How to Show Up for BIPOC Mental Health

ESH Blog
How to Show Up for BIPOC Mental Health
Text reading "July is National Minority Mental Health Awareness Month" with people of color lined up looking to the left
Text reading "July is National Minority Mental Health Awareness Month" with people of color lined up looking to the left

Today, mental health awareness is increasingly in the spotlight, revealing the challenges that many individuals face in their daily lives. However, it is crucial to recognize that mental health experiences are not uniform, and the struggles faced by people who are Black, Indigenous, and People of Color (BIPOC) are often overlooked or misunderstood. BIPOC communities face unique challenges, such as racism and discrimination, which can impact their mental wellbeing. That is why National Minority Mental Health Awareness Month holds great significance. As an emotional support human, you have the power to amplify the voices of those who may feel hesitant to speak out, ensuring everyone has an advocate who will stand up for their well-being.

BIPOC Mental Health Awareness

If you’re not familiar with National Minority Mental Health Awareness Month, it’s a month-long observance in July that aims to bring awareness to the unique struggles faced by BIPOC communities. This observance strives to challenge the stigma surrounding mental health and encourage open conversations.

This observance is also widely referred to as the Bebe Moore Campbell National Minority Mental Health Awareness Month, named after its founder. Bebe Moore Campbell was an American author, journalist, teacher, and mental health advocate who worked tirelessly to shed light on the mental health needs of the Black community and other underrepresented communities.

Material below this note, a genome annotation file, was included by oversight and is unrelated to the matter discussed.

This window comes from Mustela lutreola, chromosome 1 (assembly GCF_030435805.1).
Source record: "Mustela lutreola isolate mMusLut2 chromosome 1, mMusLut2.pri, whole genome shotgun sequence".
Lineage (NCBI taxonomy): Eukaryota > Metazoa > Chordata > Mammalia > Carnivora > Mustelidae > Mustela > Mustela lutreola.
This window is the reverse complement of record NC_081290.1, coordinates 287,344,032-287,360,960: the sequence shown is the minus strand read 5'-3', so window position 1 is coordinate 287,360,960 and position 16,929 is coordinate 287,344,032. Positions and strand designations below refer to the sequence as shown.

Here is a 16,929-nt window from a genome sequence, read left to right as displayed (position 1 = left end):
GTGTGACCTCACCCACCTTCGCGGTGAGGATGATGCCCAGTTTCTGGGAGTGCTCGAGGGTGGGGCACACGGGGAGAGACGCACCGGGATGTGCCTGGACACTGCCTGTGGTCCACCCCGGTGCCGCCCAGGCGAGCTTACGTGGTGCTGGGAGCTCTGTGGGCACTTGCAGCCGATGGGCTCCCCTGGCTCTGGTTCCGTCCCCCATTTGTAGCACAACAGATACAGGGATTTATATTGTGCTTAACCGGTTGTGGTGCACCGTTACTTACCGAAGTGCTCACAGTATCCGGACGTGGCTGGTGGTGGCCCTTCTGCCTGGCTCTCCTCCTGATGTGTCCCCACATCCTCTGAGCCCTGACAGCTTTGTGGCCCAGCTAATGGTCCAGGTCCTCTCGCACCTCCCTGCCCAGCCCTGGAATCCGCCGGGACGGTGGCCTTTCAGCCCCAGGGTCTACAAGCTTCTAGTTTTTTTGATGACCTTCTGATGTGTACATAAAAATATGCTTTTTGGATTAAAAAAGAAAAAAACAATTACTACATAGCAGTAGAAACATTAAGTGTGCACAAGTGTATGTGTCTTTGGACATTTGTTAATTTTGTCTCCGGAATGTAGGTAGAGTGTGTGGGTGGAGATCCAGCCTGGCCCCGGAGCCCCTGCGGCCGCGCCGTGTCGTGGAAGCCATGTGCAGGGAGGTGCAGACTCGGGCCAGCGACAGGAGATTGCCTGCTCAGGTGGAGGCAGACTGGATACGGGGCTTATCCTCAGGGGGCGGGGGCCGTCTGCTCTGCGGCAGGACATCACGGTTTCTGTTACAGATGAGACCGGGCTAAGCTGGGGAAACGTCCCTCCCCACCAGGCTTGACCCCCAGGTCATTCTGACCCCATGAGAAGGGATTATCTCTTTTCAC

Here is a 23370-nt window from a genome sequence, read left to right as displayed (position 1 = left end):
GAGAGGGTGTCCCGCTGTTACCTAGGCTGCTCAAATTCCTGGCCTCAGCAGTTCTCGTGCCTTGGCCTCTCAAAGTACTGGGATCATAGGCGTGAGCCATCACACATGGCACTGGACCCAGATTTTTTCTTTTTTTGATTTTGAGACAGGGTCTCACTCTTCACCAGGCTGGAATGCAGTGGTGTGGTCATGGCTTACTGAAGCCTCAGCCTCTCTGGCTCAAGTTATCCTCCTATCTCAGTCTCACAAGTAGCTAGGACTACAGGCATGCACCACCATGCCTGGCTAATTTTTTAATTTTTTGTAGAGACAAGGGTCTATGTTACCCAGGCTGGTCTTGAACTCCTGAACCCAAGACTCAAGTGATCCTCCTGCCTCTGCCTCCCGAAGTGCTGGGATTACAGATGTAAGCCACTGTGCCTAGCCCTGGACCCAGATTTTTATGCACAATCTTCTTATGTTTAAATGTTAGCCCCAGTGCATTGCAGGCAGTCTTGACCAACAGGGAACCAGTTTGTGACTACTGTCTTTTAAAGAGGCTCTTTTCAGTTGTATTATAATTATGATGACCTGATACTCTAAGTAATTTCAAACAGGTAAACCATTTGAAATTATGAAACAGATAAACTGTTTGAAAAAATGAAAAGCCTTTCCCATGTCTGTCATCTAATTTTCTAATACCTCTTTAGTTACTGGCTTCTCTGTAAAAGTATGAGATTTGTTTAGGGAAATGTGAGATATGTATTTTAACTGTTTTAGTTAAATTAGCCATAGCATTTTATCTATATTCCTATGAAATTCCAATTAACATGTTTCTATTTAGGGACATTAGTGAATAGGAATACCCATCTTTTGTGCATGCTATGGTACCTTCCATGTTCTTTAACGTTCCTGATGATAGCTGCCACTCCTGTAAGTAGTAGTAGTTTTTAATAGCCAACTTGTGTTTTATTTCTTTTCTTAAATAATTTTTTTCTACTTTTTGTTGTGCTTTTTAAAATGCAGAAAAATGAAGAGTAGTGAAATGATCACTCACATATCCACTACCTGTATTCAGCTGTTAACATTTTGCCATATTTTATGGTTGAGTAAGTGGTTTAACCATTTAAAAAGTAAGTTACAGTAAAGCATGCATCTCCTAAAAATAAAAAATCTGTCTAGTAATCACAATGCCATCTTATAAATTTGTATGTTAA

Mental Health Impacts of Racism and Prejudice

Racism is a public health issue because it can cause stress and trauma in BIPOC communities. Even witnessing or hearing about racist and discriminatory acts experienced by others can impact an individual’s mental health. These acts may send internalized messages to BIPOC individuals, fostering a sense of “otherness” or feeling unwanted. This may lead to anxiety, depression, or other mental health challenges.

According to the U.S. Department of Health and Human Services’ Office of Minority Health, Black Americans are 20 percent more likely to experience serious mental health problems than the general population. Additionally, Mental Health America reported a significant increase in anxiety and depression symptoms among people who identify as Black or African American since January 2020, while people who identify as Native American and American Indian reported the highest increase in thoughts of self-harm or suicide.

Compounding the impact of racism and prejudice on mental health is lack of access to a mental health professional who is culturally competent in BIPOC mental health care. Certainly, many people in the U.S. experience challenges finding mental health professionals and finding ones whom their insurance covers. People who are BIPOC experience this too, with the added hurdle of finding someone who understands the mental health impacts of racism and their lived experiences as someone who is BIPOC.